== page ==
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J Neurosurg. 1995 Aug;83(2):243-7.

Spinal tuberculosis: a diagnostic and management challenge.

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  • 1Department of Neurological Surgery, University of Minnesota Hospital and Clinic, Minneapolis, USA.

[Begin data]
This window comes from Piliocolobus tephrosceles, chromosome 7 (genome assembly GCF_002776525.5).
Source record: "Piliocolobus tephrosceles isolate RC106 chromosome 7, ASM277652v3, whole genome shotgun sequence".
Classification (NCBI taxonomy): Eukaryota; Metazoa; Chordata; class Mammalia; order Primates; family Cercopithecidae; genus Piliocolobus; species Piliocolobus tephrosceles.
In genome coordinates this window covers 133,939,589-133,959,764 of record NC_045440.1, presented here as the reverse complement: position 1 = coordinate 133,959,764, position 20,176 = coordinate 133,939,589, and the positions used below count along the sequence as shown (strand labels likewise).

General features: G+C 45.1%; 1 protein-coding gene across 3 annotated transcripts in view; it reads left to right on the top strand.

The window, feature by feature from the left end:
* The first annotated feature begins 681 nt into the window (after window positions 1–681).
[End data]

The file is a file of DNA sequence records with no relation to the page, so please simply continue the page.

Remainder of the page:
The authors reviewed 29 cases of spinal tuberculosis treated from 1973 to 1993 with an average follow-up time of 7.4 years. Clinical findings included back pain, paraparesis, kyphosis, fever, sensory disturbance, and bowel and bladder dysfunction. Twenty-two patients (76%) presented with neurological deficit; 12 (41%) were initially misdiagnosed. Sixteen patients (55%) had predominant vertebral body involvement; nine had marked bone collapse with neurological compromise. Eleven individuals (39%) had intraspinal granulomatous tissue causing neurological dysfunction in the absence of bone destruction, and two (7%) had intramedullary tuberculomas. All patients received antituberculous medications: 13 were initially treated with bracing alone, eight underwent laminectomy and debridement of extra- or intradural granulomatous tissue, and eight underwent anterior, posterior, or combined fusion procedures. No patient with neurological deficit recovered or stabilized with nonoperative management. Thirteen patients were readmitted with progression of inadequately treated osteomyelitis; 12 (92%) of these required new or more radical fusion procedures. Anterior fusion failure was associated with marked preoperative kyphosis and multilevel disease requiring a graft that spanned more than two disc spaces. Courses of antibiotic medications shorter than 6 months were invariably associated with disease recurrence. It was concluded that 1) patients should receive at least 12 months of appropriate antituberculous therapy; 2) individuals with neurological deficit should undergo surgical decompression; 3) laminectomy and debridement are adequate for intraspinal granulomatous tissue in the absence of significant bone destruction; 4) when vertebral body involvement has produced wedging and kyphosis, aggressive debridement and fusion are indicated to prevent delayed instability and progression of disease.

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